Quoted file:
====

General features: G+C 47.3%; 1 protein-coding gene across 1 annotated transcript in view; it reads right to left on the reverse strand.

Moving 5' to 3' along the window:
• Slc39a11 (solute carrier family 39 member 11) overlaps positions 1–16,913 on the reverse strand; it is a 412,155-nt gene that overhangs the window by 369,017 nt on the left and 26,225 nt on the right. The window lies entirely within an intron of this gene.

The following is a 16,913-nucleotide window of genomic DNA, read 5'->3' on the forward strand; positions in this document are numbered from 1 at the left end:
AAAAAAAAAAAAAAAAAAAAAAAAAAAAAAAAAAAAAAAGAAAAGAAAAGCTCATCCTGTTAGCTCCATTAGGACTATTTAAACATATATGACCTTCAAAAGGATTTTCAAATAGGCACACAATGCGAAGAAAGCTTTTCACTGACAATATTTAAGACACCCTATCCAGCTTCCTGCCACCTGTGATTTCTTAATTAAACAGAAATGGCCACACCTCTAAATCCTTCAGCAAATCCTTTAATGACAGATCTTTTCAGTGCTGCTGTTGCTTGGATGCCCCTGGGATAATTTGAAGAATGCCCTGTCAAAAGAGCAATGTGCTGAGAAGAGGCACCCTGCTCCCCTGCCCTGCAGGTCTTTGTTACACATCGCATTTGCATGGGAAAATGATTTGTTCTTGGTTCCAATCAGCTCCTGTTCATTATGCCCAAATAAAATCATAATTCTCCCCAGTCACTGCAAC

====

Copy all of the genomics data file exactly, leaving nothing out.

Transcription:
General features: G+C 47.3%; 1 protein-coding gene across 1 annotated transcript in view; it reads right to left on the reverse strand.

Moving 5' to 3' along the window:
• Slc39a11 (solute carrier family 39 member 11) overlaps positions 1–16,913 on the reverse strand; it is a 412,155-nt gene that overhangs the window by 369,017 nt on the left and 26,225 nt on the right. The window lies entirely within an intron of this gene.

The following is a 16,913-nucleotide window of genomic DNA, read 5'->3' on the forward strand; positions in this document are numbered from 1 at the left end:
AAAAAAAAAAAAAAAAAAAAAAAAAAAAAAAAAAAAAAAGAAAAGAAAAGCTCATCCTGTTAGCTCCATTAGGACTATTTAAACATATATGACCTTCAAAAGGATTTTCAAATAGGCACACAATGCGAAGAAAGCTTTTCACTGACAATATTTAAGACACCCTATCCAGCTTCCTGCCACCTGTGATTTCTTAATTAAACAGAAATGGCCACACCTCTAAATCCTTCAGCAAATCCTTTAATGACAGATCTTTTCAGTGCTGCTGTTGCTTGGATGCCCCTGGGATAATTTGAAGAATGCCCTGTCAAAAGAGCAATGTGCTGAGAAGAGGCACCCTGCTCCCCTGCCCTGCAGGTCTTTGTTACACATCGCATTTGCATGGGAAAATGATTTGTTCTTGGTTCCAATCAGCTCCTGTTCATTATGCCCAAATAAAATCATAATTCTCCCCAGTCACTGCAAC